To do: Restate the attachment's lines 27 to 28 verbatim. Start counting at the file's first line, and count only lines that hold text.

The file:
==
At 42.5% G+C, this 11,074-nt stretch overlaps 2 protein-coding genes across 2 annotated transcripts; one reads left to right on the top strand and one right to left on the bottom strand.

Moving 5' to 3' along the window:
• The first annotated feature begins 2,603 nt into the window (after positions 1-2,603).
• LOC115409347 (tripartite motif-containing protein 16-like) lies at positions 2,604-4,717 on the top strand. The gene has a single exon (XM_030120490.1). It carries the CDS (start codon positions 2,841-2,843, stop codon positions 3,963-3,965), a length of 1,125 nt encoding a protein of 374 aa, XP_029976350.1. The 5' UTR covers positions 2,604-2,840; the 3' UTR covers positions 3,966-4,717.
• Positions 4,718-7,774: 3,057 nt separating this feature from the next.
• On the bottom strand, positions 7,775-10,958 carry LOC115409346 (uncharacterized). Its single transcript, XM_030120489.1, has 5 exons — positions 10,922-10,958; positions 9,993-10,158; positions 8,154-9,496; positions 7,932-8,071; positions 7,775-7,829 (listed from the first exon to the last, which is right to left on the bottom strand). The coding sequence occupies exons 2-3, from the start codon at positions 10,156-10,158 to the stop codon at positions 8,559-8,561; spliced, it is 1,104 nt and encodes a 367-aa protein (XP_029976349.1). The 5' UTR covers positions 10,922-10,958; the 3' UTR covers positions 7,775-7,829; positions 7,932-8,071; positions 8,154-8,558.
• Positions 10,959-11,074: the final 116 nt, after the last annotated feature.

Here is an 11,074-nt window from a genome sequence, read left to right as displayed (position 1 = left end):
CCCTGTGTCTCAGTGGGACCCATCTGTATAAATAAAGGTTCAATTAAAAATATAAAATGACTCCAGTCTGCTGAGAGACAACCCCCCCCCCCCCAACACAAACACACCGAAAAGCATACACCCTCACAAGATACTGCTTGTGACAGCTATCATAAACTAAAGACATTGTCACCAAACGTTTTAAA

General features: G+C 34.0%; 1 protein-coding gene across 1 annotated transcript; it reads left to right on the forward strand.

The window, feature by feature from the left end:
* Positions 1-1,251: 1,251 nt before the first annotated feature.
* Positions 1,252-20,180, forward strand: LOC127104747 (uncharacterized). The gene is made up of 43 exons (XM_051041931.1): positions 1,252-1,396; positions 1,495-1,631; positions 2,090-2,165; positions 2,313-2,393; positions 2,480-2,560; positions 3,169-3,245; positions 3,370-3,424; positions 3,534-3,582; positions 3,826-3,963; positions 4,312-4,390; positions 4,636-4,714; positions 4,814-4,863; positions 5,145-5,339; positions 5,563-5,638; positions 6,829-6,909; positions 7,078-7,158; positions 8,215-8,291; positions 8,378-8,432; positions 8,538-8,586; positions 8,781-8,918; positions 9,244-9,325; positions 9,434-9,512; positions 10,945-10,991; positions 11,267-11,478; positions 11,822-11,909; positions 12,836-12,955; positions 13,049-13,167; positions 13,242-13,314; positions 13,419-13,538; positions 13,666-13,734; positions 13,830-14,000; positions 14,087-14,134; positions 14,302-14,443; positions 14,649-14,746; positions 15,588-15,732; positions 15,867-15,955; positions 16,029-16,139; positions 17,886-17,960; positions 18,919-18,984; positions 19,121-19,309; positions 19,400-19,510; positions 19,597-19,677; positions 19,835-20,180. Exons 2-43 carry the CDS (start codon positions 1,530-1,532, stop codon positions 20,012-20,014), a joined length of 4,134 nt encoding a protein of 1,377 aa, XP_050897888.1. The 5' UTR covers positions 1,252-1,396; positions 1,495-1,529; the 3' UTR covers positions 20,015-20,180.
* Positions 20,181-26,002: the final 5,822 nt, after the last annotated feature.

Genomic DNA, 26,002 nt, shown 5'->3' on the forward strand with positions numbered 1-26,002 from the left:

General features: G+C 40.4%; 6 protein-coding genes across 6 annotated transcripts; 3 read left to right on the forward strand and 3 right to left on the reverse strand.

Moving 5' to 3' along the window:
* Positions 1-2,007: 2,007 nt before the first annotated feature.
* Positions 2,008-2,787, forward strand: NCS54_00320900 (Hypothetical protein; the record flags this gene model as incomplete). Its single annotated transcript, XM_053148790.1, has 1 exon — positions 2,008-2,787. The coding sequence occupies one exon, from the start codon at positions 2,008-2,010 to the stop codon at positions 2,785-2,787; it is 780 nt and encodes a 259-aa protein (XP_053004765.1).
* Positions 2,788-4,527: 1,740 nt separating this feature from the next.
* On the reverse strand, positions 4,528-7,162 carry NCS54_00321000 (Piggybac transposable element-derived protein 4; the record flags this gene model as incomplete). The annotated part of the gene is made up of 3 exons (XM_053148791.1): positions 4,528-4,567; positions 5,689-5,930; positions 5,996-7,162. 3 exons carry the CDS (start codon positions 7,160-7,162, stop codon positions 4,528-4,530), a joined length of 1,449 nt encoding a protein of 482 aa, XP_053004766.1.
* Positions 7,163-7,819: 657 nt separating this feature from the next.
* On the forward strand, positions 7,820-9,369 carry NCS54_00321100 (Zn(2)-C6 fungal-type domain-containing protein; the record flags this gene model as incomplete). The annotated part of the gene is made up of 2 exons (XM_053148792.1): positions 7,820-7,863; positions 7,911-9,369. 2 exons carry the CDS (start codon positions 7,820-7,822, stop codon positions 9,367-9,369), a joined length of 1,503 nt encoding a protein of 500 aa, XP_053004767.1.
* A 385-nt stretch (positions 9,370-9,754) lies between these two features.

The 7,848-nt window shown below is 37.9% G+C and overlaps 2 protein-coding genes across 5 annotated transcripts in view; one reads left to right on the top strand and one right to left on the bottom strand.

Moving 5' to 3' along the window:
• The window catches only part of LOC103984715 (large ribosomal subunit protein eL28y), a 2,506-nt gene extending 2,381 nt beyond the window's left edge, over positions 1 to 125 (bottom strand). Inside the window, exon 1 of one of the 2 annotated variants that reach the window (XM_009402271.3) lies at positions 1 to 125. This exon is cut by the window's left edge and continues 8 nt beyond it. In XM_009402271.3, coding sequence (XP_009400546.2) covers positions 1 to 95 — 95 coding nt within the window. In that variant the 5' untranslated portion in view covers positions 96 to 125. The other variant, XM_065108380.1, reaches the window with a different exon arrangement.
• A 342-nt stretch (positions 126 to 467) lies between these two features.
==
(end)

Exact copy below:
• The window catches only part of LOC103984715 (large ribosomal subunit protein eL28y), a 2,506-nt gene extending 2,381 nt beyond the window's left edge, over positions 1 to 125 (bottom strand). Inside the window, exon 1 of one of the 2 annotated variants that reach the window (XM_009402271.3) lies at positions 1 to 125. This exon is cut by the window's left edge and continues 8 nt beyond it. In XM_009402271.3, coding sequence (XP_009400546.2) covers positions 1 to 95 — 95 coding nt within the window. In that variant the 5' untranslated portion in view covers positions 96 to 125. The other variant, XM_065108380.1, reaches the window with a different exon arrangement.
• A 342-nt stretch (positions 126 to 467) lies between these two features.